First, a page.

Gluten-Free Strawberry Shortcake
It’s that time of year again when I just can’t get enough fresh strawberries. The little gems I’ve been buying are plump, juicy, and 100% organic. I use them in fresh fruit smoothies, as a topping on waffles, and sometimes dip them in chocolate sauce. Yum! But my very favorite way to enjoy them—other than plain out of the carton—is in strawberry shortcake.
Strawberry shortcake has an amazing blend of textures and flavors and is great fun to make and eat. If a family member is allergic to strawberries, just substitute another typeof berry; there are lots to choose from. This gluten-free version is as easy to make as it is delicious.
Strawberries rank high on the list of healthy food choices: one cup contains 140% of the RDA for Vitamin C, only 46 calories – and no fat.
Selecting good strawberries isn’t rocket science. I check the cartons from all sides to make sure there’s no mold. I hate getting home from the store or farmers market only to discover I just bought a science project.
Driscoll Strawberry Associates, Inc., a producer of berries for over a century, including organically grown, offers the following tips on how to select the best and keep them fresh.
- When examining a box of strawberries in the grocery store, look for symmetrically shaped fruit with a brilliant sheen and a rich, even, red color.
- Look for strawberries that are clean and dry with fresh, unwilted green caps (calyx).
- Avoid strawberries with seedy tips or white shoulders.
Driscoll recommends storing strawberries in their original container and keeping them chilled. Always handle berries with TLC. Rinse just before using, stems on, under cool water. When clean, remove stems and allow them to reach room temperature. This brings out the natural flavor.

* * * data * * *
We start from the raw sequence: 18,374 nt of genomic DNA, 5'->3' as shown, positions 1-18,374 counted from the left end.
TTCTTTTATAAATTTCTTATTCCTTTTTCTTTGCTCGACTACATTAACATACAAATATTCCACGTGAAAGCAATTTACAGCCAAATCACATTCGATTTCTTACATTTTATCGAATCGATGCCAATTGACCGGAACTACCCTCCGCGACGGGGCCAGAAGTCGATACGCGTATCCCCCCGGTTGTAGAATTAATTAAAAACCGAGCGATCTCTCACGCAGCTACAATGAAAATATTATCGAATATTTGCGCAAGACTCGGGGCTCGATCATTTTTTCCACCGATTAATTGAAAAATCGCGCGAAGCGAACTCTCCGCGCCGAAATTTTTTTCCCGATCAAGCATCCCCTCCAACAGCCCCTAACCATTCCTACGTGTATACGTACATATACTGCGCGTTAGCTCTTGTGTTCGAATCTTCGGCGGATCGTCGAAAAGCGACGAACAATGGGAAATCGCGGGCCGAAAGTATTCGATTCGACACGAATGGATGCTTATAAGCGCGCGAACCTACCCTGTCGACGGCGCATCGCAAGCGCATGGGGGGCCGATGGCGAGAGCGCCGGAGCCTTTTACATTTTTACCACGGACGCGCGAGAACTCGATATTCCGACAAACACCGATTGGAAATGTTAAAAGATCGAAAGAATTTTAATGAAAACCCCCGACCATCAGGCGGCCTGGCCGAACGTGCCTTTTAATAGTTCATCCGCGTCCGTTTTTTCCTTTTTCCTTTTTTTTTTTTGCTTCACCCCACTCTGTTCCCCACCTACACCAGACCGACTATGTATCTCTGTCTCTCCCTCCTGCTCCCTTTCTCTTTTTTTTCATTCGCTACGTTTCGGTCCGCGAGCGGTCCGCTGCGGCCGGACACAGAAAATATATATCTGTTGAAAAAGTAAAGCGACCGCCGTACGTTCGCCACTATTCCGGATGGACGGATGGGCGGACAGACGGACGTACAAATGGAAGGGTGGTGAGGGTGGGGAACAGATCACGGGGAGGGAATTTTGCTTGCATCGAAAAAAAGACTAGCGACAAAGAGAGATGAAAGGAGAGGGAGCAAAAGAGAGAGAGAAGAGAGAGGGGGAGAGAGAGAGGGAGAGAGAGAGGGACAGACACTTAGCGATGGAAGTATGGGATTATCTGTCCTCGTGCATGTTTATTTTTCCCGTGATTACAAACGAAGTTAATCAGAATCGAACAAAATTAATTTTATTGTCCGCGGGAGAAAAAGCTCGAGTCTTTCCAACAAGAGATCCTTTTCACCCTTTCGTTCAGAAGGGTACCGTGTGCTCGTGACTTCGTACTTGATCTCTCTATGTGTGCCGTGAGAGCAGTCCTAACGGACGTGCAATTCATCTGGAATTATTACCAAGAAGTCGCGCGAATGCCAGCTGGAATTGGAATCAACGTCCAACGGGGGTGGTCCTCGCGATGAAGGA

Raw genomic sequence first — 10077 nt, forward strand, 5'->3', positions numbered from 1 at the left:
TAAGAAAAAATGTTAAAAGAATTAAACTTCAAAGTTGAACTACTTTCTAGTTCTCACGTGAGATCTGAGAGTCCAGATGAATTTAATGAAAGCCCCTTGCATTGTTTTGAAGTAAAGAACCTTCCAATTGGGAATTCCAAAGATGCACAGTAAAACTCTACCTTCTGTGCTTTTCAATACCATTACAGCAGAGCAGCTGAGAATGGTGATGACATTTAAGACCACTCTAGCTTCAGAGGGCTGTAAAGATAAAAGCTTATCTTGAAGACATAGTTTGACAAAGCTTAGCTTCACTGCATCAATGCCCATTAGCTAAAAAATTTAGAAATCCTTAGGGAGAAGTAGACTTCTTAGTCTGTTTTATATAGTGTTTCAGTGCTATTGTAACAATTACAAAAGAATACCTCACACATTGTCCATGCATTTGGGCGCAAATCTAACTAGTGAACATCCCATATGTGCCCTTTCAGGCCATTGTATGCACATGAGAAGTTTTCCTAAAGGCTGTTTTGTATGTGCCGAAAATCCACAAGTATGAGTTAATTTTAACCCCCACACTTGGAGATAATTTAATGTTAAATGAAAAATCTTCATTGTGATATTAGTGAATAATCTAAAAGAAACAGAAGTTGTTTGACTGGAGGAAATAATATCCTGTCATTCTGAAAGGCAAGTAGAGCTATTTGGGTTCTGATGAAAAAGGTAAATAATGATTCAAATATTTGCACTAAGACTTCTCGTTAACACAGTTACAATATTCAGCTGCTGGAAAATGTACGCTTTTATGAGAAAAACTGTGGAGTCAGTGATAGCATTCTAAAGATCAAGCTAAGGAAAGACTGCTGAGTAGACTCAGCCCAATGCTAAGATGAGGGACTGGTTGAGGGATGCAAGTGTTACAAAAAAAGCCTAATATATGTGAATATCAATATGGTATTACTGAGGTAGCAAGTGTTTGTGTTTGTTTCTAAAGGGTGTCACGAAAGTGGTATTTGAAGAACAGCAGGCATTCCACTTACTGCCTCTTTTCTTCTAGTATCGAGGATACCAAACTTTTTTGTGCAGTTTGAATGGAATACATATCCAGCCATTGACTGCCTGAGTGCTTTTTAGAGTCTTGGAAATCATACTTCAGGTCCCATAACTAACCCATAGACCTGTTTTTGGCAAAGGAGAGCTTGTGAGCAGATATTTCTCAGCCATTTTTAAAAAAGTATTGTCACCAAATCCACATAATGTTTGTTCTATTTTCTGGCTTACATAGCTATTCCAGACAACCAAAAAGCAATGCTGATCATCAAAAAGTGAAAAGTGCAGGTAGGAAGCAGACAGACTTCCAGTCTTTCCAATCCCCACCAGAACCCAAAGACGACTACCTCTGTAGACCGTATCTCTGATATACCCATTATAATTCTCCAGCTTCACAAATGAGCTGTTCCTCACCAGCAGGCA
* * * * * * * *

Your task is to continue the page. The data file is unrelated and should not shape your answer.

The “short” in shortcake comes from the shortening, traditionally butter or (gasp!) lard. According to historyking.com, strawberry shortcake became a popular lawn party treat in the United States in the mid-1800s. Today the dessert is more likely to be made with commercially baked sponge cake than real shortcake, which has a crumbly texture.
The following recipe can be used in both gluten and lactose free diets. Ingredients are readily available at local grocers and health food stores. Coconut oil, long thought to be kin to the devil for its saturated fat content, actually contains the good kind of fat, with medium-chain fatty acids. I think I’ll whip up a batch tonight!
Gluten-Free Strawberry Shortcake
Yield: 12 servings
Total prep and cooking time: 30-40 minutes
Preheat oven to 350⁰ F
Grease a 12-cup muffin tin with vegetable shortening or coconut oil
To me, there’s no need to sweeten strawberries. I think they’re sweet enough. But if tradition dictates, wash, de-cap and slice 3 pints of strawberries several hours in advance. Sprinkle with 1/3-1/2 cup raw sugar. Cover and store in refrigerator.
½ cup brown rice flour
½ cup arrowroot starch
2 tsp. baking powder
½ tsp. xanthan gum
½ tsp. salt
½ cup natural all-vegetable shortening (OR ¼ cup butter and ¼ cup canola or coconut oil)
½ cup turbinado (raw) sugar
2 large eggs
¼ cup unsweetened coconut milk (OR regular milk)
1 teaspoon vanilla
Whipped topping: Either non-dairy (OR low-fat regular whipped cream)
Combine dry ingredients in a bowl.
In a separate bowl, cream sugar and shortening (or butter and oil) with an electric mixer until smooth. Add eggs and beat again for 30 seconds.
Pour dry ingredients into sugar/shortening/egg mixture. Add milk and vanilla and mix on medium speed for about one minute. Batter should be light and fluffy.
Fill muffin cups ½ full with batter.
Bake 20 minutes or until the tops of the cakes are golden brown. Toothpick should come out clean.
Cool pan on wire rack before removing cakes.
How to serve: Slice each cupcake in half and place on serving plate. Top with either strawberry topping or unsweetened washed and sliced strawberries. Garnish with non-dairy whipped topping or low-fat whipped cream.
Serve with love and enjoy! FFG